Monday, April 25, 2016

Trekking Through Peru - Part 2 (the hike)

I've struggled with writing this post because our trek itself was incredibly bittersweet.

The trek was intended to be 3 days, 2 nights.
Day 2 happened to be my 29th birthday!

The forecast called for rain, rain, and more rain.  But the hubs and I were both prepared with our best hiking rain gear, and with our best attitudes.

We would hike to 15,862 feet elevation.  For those who aren't familiar with what that means, that means THIN air resulting in difficulty breathing.

I was a nervous wreck leading up to the Trek - I didn't want to be THAT person who fell behind and caused the group to take more breaks than needed.  I didn't want to be THAT person who struggled while everyone else had an easy time walking up the mountain.

Day 1

Day 1 started later than I would have anticipated.  I'm an early hiker.  I prefer to leave early and take my time, rather than leave later and feel rushed.

We got started at some hot springs.  While our amazing cooks prepared a trout lunch for us, some of our group swam in the springs.  While I LOVE springs, I was saving my hot-springing for Aguas Calientes which concluded our trek.  I've seen gorgeous pictures and couldn't WAIT to play in the hot springs at the end of the hike.

Day 1 was rainy.   Miserably rainy.  By the time we made it to our camp we were all cold, damp, and exhausted.  But nothing feels more amazing than arriving to camp to see tents already set up.  All we had to do was change our clothes and head to dinner that was being prepared for us - WIN!!

I learned really quickly that night that I under-packed.  Don't get me wrong - I prepared for rain up the wazoo.  But I did NOT prepare for the cold.

I should have red-flagged when Aaron crawled into bed and said, "I feel like crap.  And I'm cold."  Aaron doesn't get cold.  If you've ever driven in a car with him in the middle of freezing winter in Reno - you'll notice he has the windows down.  I think he secretly enjoys seeing his own breath.

Neither of us slept well.  I couldn't get warm, and Aaron was coughing all night which kept us both up.  He woke up and said he had gunk in his lungs.  He's always hacking nasty stuff up so I didn't think anything of it.

Bad Ashley.
The team preparing our bags

Children along the hike

Day 2

We started the day with the group singing me Happy Birthday - I was on cloud 9!  We were in gorgeous country side.  Had breakfast prepared for us.  And we were starting the hardest day of the 3-day Trek.  My spirits were at an all time HIGH!

We got started and Aaron kept coughing.  And coughing.  And coughing.

He started dragging behind.  HE became that person that we stop and took breaks for (note:  Aaron is usually the leader of the pack.  This should have been my red flag #2 that something was up).  Our guides tried to check his oxygen level but Aaron's fingers were too fat and wouldn't provide a good measure.

We moved on.  We should have turned back.

Aaron's condition got progressively worse.  The guides finally secured a donkey for Aaron to finish the day.  We still had about 7 more miles to go that day, and hadn't even begun the ascent up to the summit.

While Aaron was feeling like crap - I was on an all-time high.  It was a miserable hike.  By far the hardest hike I've ever done at the highest elevation I've ever done.  But I was chugging along just  fine and was staying with the front of the group.

Most of the time I was by myself singing "the ants go marching 1 by 1 hoorah... hoorah..."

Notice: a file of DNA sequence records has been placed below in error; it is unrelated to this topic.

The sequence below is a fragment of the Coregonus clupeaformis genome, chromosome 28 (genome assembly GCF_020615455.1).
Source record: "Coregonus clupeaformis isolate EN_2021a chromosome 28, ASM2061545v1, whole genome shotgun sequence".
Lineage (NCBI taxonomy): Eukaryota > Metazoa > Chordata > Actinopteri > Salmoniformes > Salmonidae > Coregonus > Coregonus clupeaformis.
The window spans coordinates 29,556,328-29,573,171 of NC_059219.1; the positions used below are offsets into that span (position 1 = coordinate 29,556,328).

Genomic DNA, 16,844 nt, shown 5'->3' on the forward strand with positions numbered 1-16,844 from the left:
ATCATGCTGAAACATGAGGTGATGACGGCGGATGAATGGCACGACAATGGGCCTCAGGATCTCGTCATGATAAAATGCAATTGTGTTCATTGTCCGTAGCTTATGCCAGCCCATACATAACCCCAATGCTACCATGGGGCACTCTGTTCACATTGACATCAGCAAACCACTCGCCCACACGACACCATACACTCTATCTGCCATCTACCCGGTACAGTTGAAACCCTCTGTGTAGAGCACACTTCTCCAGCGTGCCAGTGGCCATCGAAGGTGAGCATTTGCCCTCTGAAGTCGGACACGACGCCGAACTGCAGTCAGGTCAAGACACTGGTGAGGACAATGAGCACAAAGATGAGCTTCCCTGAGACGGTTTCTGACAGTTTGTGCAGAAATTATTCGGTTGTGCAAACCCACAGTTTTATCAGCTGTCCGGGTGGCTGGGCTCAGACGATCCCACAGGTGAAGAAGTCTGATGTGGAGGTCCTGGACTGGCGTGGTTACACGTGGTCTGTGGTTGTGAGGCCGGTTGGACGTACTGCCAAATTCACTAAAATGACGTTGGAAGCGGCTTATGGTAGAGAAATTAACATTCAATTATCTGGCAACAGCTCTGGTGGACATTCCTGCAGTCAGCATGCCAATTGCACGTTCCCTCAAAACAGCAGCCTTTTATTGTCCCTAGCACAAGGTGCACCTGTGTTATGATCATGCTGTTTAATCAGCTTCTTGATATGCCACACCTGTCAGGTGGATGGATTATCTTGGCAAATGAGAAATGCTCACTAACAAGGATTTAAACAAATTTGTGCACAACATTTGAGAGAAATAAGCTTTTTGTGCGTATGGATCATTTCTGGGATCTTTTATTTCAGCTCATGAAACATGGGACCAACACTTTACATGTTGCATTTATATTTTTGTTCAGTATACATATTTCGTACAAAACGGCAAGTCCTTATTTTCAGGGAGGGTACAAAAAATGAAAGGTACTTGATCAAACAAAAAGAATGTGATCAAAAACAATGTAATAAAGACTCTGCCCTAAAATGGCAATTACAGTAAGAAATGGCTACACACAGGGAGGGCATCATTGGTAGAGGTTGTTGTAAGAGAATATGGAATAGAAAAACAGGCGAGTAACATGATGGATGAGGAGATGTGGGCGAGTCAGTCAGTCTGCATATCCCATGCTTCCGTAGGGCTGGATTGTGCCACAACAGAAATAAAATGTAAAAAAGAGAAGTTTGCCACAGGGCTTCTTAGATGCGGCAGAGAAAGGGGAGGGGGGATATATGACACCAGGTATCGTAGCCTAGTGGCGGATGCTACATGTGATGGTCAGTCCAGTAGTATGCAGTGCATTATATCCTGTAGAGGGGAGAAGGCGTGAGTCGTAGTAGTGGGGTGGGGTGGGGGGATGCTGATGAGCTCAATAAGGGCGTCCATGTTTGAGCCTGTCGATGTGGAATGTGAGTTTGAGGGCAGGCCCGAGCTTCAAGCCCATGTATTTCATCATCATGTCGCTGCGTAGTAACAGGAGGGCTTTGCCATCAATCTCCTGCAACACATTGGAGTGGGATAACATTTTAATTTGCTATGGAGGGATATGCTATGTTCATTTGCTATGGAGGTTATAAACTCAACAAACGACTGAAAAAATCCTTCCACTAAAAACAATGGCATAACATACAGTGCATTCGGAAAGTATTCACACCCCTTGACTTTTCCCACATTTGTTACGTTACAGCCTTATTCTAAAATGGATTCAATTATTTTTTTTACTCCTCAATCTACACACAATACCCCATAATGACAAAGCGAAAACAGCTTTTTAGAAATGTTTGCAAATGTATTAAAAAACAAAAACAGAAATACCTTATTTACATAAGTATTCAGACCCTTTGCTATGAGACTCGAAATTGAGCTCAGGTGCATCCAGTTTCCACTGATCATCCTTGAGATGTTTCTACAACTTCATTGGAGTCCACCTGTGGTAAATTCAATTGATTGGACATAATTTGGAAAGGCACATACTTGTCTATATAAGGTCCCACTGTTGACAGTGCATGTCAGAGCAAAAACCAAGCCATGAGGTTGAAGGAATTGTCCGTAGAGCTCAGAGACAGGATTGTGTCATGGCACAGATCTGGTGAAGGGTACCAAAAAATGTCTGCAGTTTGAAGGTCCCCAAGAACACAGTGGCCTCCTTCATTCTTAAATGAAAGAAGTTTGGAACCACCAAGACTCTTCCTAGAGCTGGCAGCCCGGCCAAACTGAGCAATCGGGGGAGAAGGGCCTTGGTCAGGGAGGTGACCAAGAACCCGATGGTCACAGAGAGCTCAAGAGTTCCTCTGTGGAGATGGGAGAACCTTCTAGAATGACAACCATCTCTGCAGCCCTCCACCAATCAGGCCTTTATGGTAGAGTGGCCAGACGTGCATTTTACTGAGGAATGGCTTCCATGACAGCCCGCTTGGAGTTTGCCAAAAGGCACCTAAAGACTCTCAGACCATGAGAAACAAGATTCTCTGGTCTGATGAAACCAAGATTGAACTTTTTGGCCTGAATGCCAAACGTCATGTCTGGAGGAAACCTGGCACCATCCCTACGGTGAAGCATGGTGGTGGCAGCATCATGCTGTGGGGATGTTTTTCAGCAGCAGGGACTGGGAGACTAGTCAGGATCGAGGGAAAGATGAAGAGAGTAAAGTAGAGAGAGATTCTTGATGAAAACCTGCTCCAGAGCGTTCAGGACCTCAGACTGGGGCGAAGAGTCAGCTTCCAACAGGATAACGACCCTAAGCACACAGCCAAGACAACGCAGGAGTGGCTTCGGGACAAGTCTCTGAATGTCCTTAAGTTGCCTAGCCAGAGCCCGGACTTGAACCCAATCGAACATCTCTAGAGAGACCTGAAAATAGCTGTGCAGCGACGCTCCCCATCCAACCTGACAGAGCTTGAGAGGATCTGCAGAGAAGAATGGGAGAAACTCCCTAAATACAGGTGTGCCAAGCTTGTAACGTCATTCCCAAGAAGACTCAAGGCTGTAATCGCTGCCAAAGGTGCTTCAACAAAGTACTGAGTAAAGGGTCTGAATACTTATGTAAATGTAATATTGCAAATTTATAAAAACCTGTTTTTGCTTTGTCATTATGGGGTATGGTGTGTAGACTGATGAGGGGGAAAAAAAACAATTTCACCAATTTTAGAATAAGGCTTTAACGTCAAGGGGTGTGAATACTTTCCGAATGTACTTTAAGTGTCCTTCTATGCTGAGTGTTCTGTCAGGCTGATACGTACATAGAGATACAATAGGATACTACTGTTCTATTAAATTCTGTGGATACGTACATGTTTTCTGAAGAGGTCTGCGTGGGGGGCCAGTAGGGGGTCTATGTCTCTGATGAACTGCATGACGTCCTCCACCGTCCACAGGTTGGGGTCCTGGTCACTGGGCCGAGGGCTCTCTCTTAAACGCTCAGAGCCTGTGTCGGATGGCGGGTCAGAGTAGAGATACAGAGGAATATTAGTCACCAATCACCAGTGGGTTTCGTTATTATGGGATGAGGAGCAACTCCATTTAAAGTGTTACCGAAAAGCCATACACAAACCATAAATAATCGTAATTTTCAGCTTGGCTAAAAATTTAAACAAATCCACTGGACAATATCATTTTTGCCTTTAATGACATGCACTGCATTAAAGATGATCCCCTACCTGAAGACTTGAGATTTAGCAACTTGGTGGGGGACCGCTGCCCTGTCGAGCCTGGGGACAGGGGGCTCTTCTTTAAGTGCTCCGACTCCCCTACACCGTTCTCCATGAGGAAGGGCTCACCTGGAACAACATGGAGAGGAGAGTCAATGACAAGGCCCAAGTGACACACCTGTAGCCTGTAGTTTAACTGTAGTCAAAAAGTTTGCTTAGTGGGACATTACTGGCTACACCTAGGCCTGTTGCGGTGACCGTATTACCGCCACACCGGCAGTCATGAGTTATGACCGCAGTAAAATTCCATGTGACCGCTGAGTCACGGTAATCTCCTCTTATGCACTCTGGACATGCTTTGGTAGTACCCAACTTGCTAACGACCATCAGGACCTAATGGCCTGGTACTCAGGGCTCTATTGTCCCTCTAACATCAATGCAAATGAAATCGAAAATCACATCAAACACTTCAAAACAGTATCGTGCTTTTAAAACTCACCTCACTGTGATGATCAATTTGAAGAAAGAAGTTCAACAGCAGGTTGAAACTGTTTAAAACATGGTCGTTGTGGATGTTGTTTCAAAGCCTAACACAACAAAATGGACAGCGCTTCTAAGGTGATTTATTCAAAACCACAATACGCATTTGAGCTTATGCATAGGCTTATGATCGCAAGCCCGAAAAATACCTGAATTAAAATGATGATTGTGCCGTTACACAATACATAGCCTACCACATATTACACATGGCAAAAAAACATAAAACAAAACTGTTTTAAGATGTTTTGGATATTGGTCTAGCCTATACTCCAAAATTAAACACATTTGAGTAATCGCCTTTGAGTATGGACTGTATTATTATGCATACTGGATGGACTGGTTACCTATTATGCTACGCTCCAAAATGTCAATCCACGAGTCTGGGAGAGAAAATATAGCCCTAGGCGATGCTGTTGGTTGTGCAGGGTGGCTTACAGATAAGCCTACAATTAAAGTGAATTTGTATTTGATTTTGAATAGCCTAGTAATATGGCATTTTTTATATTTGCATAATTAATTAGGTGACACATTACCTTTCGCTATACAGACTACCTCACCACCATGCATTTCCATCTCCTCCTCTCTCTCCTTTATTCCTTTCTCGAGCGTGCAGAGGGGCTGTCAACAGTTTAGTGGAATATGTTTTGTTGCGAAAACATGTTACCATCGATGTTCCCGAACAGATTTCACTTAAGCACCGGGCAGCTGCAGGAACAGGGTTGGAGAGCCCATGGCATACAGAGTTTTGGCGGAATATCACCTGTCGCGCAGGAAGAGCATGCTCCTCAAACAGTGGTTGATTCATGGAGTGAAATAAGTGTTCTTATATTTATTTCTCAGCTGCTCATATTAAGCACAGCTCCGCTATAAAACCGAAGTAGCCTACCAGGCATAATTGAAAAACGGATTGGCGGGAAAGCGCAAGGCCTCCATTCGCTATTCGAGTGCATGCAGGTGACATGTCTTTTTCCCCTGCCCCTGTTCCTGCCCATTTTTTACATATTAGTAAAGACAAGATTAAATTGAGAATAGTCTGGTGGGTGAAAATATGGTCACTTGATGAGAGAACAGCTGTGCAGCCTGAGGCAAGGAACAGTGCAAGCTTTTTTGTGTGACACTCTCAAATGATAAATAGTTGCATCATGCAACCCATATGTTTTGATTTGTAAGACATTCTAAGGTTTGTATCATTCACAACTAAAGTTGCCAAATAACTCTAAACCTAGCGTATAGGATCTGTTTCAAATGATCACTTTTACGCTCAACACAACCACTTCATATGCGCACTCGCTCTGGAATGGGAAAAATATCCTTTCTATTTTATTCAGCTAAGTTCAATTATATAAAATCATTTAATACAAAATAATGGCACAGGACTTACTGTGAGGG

After a grueling day, I made it to the top with three others!!  This was the highest high I've ever been on.  I'd done it after thinking several times that this was impossible.  there was no WAY I'd be able to keep going.
When will I ever make it?  
Where IS the top?  
Is anyone else having a hard time breathing too?  
Are we close?  

We waited for the rest of the group to arrive.  Aaron's donkey brought him to the top and he slid off and laid down, continuing to cough up gunk.  The guides put him on oxygen (THANK GOD!) which helped a little.  They made the determination there that he needed to be medically evacuated off the mountain.

Medical evacuation = donkey.

I decided I needed to go with him.  Unfortunately there was no easy way off the mountain, no rescue service, other than to finish the entire hike during day 2.

There would be no day 3 - we combined day 3 with day 2.

I remembered crying as we past by our campsite.  That's where the rest of our group would be eating hot dinner and sleeping peacefully in a canyon of mountains.  We pushed on.
Aaron on donkey.
And me by foot.

I secretly thought when they asked if I wanted to go with, that I too would get a donkey!  I mean - who in their right mind would combine day 2 and day 3 on FOOT?!  Don't they realize how exhausted I am?

But alas - I continued on, running behind the donkey trying to keep up so that we could hopefully make it to the ambulance before dark.

If this day has any indication of what my 29th year would be like, then I want a re-do!  

But Aaron was barely coherent and very clearly needed medical attention ASAP!

17 miles later we reached the spot where the ambulance was supposed to pick us up.  But alas- no ambulance.

So we kept moving.

2 miles later we found our saving grace - the ambulance!!  I may have cried then too I was so happy.  My knees were in horrible pain.  My energy level tanked.  I hadn't eaten since lunch - and it was now 9pm.
Good morning bowls of hot water!

Mor children - notice their shoes

This, my friends, should have been our turnaround point.

Gorgeous country

Aaron's savior

I told him, "Smile - it's my birthday."  This was all he could muster.

I made him pose at the summit - he was less than thrilled


We made it!  Waiting for the rest of the group.
Aaaand that's a wrap